Minds, hearts open or closed?
And here’s the conclusion I wish all parents and educators could read: “But that’s not about technology…. Between the human brain and the computer screen, comes us – our will, our desires, our habits, our training, our work, our incentives, our motivations, all of the things that make us human.” So should we maybe train the scrutiny on humanity – our treatment of self and others, our parenting, teaching, values modeling, social norms, etc. – instead of digging ourselves deeper into an unproductive funk of lamentation, fear, blame, disdain? Actually, the Internet is affording us a prime opportunity for a course change for the better.
Then we read statements like this from Bill Keller, who sounds like a latter-day Jefferson worrying about “the rabble”: “Basically, we are outsourcing our brains to the cloud. The upside is that this frees a lot of gray matter for important pursuits like FarmVille and ‘Real Housewives’.” A deliciously sarcastic reference to new media in which Keller sounds a lot like, not just Adams or Jefferson, but also a concerned Socrates. Last year, in Keller’s paper, author Jonah Lehrer reviewed Nicholas Carr’s book The Shallows: What the Internet Is Doing to Our Brains, writing that, “in the ‘Phaedrus,’ [Socrates] lamented the invention of books, which ‘create forgetfulness’ in the soul. Instead of remembering for themselves, Socrates warned, new readers were blindly trusting in ‘external written characters.’ The library was ruining the mind.” Perhaps Keller skipped the review and just read the book. More modern examples of this tiresome angst were the 90 minutes PBS Frontline devoted to it last year (see this) and the Kaiser Foundation study on youth and media (and this).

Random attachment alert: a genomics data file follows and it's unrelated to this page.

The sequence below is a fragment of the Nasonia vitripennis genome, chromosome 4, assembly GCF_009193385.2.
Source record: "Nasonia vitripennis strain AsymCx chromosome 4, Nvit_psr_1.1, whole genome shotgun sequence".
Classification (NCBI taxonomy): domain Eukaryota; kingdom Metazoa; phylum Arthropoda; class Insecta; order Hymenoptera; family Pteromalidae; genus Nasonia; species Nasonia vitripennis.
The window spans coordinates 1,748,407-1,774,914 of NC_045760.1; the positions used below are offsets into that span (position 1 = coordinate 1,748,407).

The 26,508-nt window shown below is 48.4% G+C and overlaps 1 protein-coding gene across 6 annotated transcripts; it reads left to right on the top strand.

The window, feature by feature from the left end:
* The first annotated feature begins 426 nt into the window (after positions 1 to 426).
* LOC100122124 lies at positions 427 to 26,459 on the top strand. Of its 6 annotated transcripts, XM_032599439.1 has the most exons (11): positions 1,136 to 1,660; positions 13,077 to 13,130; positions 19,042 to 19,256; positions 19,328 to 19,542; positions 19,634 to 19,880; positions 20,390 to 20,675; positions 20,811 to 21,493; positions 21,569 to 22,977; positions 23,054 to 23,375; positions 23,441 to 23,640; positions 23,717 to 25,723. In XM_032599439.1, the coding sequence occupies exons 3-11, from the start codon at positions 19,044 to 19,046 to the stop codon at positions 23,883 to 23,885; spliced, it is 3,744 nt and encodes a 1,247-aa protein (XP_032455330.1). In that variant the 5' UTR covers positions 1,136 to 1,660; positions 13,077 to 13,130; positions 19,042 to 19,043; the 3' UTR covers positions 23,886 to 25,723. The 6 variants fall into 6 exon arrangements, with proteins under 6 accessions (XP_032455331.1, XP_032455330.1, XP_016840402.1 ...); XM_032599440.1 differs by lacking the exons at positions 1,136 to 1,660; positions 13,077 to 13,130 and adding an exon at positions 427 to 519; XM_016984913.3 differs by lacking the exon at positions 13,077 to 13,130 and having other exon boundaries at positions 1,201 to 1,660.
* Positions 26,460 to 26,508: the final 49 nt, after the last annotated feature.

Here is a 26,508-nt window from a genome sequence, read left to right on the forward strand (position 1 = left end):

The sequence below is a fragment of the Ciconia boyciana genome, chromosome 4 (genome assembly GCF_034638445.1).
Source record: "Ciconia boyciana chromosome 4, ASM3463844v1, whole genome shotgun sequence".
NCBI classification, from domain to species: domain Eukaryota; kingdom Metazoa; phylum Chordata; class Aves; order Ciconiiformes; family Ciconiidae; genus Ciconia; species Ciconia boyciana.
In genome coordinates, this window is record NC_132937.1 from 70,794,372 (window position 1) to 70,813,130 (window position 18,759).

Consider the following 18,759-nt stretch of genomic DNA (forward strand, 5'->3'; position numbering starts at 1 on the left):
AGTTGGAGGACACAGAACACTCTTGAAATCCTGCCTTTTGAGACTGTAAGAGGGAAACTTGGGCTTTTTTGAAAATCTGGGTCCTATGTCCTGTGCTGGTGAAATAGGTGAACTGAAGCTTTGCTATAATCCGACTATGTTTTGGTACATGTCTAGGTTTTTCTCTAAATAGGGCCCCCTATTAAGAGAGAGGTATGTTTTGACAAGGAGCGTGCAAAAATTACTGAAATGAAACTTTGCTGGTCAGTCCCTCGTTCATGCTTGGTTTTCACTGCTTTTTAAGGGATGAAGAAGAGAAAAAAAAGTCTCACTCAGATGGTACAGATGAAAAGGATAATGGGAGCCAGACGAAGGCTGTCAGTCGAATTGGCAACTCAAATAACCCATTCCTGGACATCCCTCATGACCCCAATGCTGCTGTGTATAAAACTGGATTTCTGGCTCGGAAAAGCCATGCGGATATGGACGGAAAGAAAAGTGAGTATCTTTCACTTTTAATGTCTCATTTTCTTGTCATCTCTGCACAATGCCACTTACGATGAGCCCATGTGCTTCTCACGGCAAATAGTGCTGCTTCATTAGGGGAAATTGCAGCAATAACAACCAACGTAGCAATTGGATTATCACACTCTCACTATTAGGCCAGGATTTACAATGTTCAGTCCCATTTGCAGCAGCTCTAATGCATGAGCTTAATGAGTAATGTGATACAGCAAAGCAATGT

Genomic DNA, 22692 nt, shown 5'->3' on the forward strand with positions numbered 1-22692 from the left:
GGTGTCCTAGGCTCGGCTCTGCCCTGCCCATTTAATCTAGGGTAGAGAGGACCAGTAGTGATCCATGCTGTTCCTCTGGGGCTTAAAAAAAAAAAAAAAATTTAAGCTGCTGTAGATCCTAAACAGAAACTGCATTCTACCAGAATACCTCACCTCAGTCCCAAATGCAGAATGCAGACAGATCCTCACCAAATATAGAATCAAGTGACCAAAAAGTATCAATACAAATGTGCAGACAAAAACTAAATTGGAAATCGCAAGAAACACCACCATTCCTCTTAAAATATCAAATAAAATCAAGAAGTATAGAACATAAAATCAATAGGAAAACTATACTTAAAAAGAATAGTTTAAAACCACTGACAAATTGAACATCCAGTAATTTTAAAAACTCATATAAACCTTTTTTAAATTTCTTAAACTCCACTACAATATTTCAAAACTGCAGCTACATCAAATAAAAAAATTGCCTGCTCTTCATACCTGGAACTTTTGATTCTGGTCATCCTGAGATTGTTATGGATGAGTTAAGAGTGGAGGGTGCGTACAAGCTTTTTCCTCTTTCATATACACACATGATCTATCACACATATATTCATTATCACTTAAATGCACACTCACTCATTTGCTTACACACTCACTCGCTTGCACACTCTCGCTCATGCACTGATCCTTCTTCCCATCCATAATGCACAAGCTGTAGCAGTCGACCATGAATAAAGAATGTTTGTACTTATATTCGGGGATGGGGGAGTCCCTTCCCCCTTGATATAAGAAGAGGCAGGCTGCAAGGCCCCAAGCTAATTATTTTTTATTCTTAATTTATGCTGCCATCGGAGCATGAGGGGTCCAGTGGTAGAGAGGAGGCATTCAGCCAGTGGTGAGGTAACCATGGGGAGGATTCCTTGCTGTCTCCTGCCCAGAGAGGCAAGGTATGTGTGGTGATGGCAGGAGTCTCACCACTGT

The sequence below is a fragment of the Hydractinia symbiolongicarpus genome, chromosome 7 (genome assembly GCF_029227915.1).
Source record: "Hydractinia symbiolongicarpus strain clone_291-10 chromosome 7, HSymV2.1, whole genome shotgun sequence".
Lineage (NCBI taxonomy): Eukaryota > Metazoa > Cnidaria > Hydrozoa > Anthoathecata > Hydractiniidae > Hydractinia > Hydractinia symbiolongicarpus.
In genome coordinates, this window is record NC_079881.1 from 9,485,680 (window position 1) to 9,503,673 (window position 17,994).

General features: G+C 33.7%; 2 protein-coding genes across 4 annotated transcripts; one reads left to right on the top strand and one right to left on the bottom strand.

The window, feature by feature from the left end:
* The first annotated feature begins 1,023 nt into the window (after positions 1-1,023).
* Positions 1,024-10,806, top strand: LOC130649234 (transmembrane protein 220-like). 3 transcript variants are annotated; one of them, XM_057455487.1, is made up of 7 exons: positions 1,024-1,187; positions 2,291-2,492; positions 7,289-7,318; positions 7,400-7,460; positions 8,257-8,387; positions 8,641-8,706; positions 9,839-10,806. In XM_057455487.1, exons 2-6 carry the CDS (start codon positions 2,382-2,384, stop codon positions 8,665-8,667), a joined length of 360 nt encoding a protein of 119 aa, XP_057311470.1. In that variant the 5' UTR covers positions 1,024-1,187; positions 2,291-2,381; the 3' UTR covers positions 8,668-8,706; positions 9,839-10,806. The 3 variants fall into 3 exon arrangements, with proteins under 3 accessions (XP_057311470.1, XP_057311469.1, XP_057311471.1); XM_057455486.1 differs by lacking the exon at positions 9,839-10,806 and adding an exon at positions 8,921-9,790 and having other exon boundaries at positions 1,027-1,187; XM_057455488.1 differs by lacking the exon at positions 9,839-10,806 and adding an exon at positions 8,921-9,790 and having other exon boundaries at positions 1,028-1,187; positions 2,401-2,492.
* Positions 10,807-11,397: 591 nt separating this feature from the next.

Little experiments, big improvement
But if we’re worried, for heaven’s sake, let’s do something about it! Could we stop worrying long enough to think straight – to get to consensus that, as Davidson puts it, the issue is not the technology but us? THEN get on with figuring out together how to use the tech mindfully and successfully? This doesn’t have to be daunting. It can start with an ongoing but not excessive and open-hearted conversation between a parent and child or the creative work of a teacher like “Anna C” (see this). These little experiments in positive uses of social media are just as ubiquitous as the angst about it is. We get to choose which we expose our (and our children’s) brains to, choose which approach will benefit our kids’ futures more. I so hope parents and educators will go with Davidson’s view, not Keller’s. It’s the worry, not the technology, that’s the time-waster!
- A great example of how to get on with thinking – really thinking – and moving forward positively in and with today’s media and technologies is Australia’s about-to-launch, multimillion-dollar Cooperative Research Centre for Young People, Technology and Wellbeing, led by the Inspire Foundation (here’s the Centre’s Facebook page).
- “Kids Are Learning … Just Not in Ways We Want Them To,” with video interviews with researchers Mizuko Ito, Constance Steinkuehler, danah boyd, and Henry Jenkins
- “The new media monsters we’ve created for our kids” and “New media monsters II”
- “‘Juvenoia,’ Part 1: Why Internet fear is overrated” and “‘Juvenoia,’ Part 2: Why are we afraid?”
- A Parents’ Guide to Facebook